We Are Flowers installation


We are flowersSOFTlab has transformed a New York shoe gallery with a colourful ceiling installation.

The designers took inspiration from Galeria Melissa’s ‘We Are Flowers’ shoe collection by creating a three-dimensional lattice suspended from the ceiling.

This was covered by over 20,000 translucent ‘flowers’ of different colours, and funnelled towards the ground at selected points in the gallery.

Take a closer look at the striking installation here or watch the video below, and let us know your thoughts.

The ‘biggest design poster ever made’


Malmo Festival posterAn enormous poster which took 900 hours to complete is publicising the Malmö Festival in Sweden.

Described as the ‘biggest design poster ever made’, the poster by SNASK is a physical, interactive installation made of massive shapes which visitors can climb.

The colourful project, which is eight metres wide and and thirteen metres long, used 175 litres of paint, 280 plywood boards and 10,000 nails in its construction.

It celebrates the 30th Malmö Festival, which is taking place in August.

Take a closer look at the innovative poster here and tell us what you think.

Pantone posters with character


Pantone 7686 CPantone’s new ad campaign shows how crucial colour is for iconic pop culture characters.

‘There can only be one’, devised by Y & R Shanghai, uses the features of famous cartoon and puppet figures against a background square of their dominant colour.

Completed by their Pantone numbers, the posters demonstrate that a strong colour is key to making characters instantly recognisable.

The posters include ‘Pantone 7686 C’, a deep blue, which uses googly eyes to represent Sesame Street’s Cookie Monster.

Take a look at all three posters here and tell us what you think of the fun concept.

Palette


PaletteAn installation at the GREAT Festival of Creativity celebrates Britain and Turkey’s relationship through clever use of colour.

‘Palette’, by Paul Cocksedge, consists of translucent acrylic circles in red, white and blue, representing the colours of the British and Turkish flags.

When the circles overlap, different tones are produced, such as purple or pink, an effect that the artist says ‘celebrates that collaboration’ between the two countries.

The GREAT Festival of Creativity highlights the best in British and Turkish design and took place in Istanbul in May.

Find out more about ‘Palette’ here – do you think the installation celebrates Britain and Turkey’s history?

The 10 Commandments of Colour Theory


The 10 Commandments of TypographyDesignMantic’s latest infographic reveals some handy colour theory guidelines, suggesting ways to combine and contrast colours.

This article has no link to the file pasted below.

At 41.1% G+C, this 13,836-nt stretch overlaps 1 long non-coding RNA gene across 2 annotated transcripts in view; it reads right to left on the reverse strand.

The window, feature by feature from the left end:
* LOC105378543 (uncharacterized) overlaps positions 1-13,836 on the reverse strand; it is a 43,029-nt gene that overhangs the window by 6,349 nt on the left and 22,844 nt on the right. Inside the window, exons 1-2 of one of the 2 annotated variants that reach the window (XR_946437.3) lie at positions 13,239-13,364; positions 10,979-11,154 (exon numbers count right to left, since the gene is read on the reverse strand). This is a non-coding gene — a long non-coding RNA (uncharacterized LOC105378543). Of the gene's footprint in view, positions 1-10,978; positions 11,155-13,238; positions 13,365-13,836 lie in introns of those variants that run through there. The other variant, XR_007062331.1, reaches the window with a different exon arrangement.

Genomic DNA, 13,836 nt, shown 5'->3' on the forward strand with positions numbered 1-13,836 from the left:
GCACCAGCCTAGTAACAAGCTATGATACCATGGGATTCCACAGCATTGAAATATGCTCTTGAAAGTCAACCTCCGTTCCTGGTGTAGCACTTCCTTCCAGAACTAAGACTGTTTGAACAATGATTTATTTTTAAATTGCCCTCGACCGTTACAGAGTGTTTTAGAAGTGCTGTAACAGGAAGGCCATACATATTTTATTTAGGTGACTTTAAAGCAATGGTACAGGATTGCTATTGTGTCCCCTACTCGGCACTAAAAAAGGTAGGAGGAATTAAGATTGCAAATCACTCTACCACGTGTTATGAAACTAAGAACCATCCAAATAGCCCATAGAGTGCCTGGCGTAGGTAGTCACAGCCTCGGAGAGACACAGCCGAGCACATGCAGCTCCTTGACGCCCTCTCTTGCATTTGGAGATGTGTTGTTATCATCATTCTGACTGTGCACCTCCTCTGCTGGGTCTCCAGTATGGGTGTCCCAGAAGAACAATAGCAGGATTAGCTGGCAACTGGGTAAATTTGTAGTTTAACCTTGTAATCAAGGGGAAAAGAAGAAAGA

The infographic, which is a sequel to DesignMantic’s ‘The 10 Commandments of Typography’, looks at the significance of certain colours, the colour wheel and different colour models, such as Pantone and RGB.

It also explores how to use contrasting and complementary colours, including ‘hues, tints, shades and tones’.

Take a look at the whole infographic here and tell us what you think of the rules.

Monochrome photos given a new life in colour


Colourised photosIt’s easy to view history in shades of grey when so many historic photographs and films are in monochrome or sepia, but the trend for digitally colourising old pictures is catching on.

Professional and amateur artists painstakingly research the context of black and white photos to ensure that the colours and textures they restore are as historically accurate as possible. If they can’t know for sure, the colouriser uses their judgement and sense of colour to fill in the gaps.

Famous photographs that have been colourised include ones of Marilyn Monroe, Albert Einstein, and a newspaper boy selling news of the Titanic.

Take a look at twenty colourised photos here and tell us what you think of them.

A ‘Pantone’ book – from 1692


Pantone bookThe Pantone Colour Guide revolutionised the design industry in the 1960s, but a historian has recently discovered its antique equivalent, predating the Guide by 271 years.

Traité des couleurs servant à la peinture à l’eau’, found by Erik Kwakkel, consists of almost eight hundred pages detailing how to mix watercolours.

Painstakingly completed by hand by an artist known only as A. Boogert, the book bears an incredible resemblance to the layout of Pantone colours, with carefully painted squares of colour demonstrating the mix of water and paint.

Take a look at the whole book here and let us know what you think of the extraordinary discovery.

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